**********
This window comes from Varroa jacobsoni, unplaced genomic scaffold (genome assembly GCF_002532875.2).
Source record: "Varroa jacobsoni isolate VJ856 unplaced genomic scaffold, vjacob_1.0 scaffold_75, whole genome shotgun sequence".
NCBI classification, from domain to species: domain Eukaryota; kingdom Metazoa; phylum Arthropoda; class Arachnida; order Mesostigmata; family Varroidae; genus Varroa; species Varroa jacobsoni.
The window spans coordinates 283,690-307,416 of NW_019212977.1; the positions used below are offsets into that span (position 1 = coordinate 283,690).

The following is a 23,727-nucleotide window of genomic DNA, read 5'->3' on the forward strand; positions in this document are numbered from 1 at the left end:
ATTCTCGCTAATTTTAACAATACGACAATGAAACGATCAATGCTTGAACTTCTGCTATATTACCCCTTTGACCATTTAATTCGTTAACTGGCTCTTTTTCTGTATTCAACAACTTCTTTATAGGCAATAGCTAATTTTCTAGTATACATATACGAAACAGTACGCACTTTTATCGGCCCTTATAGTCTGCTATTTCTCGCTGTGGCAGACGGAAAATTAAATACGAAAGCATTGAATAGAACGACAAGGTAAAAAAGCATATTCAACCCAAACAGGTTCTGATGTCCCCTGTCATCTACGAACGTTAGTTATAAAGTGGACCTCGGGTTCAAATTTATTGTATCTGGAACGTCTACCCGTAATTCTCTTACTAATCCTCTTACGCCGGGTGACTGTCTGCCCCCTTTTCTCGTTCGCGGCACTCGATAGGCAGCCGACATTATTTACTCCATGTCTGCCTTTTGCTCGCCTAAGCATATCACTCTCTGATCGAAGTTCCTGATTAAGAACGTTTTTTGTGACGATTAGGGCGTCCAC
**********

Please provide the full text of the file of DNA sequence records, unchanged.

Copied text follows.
This window comes from Varroa jacobsoni, unplaced genomic scaffold (genome assembly GCF_002532875.2).
Source record: "Varroa jacobsoni isolate VJ856 unplaced genomic scaffold, vjacob_1.0 scaffold_75, whole genome shotgun sequence".
NCBI classification, from domain to species: domain Eukaryota; kingdom Metazoa; phylum Arthropoda; class Arachnida; order Mesostigmata; family Varroidae; genus Varroa; species Varroa jacobsoni.
The window spans coordinates 283,690-307,416 of NW_019212977.1; the positions used below are offsets into that span (position 1 = coordinate 283,690).

The following is a 23,727-nucleotide window of genomic DNA, read 5'->3' on the forward strand; positions in this document are numbered from 1 at the left end:
ATTCTCGCTAATTTTAACAATACGACAATGAAACGATCAATGCTTGAACTTCTGCTATATTACCCCTTTGACCATTTAATTCGTTAACTGGCTCTTTTTCTGTATTCAACAACTTCTTTATAGGCAATAGCTAATTTTCTAGTATACATATACGAAACAGTACGCACTTTTATCGGCCCTTATAGTCTGCTATTTCTCGCTGTGGCAGACGGAAAATTAAATACGAAAGCATTGAATAGAACGACAAGGTAAAAAAGCATATTCAACCCAAACAGGTTCTGATGTCCCCTGTCATCTACGAACGTTAGTTATAAAGTGGACCTCGGGTTCAAATTTATTGTATCTGGAACGTCTACCCGTAATTCTCTTACTAATCCTCTTACGCCGGGTGACTGTCTGCCCCCTTTTCTCGTTCGCGGCACTCGATAGGCAGCCGACATTATTTACTCCATGTCTGCCTTTTGCTCGCCTAAGCATATCACTCTCTGATCGAAGTTCCTGATTAAGAACGTTTTTTGTGACGATTAGGGCGTCCAC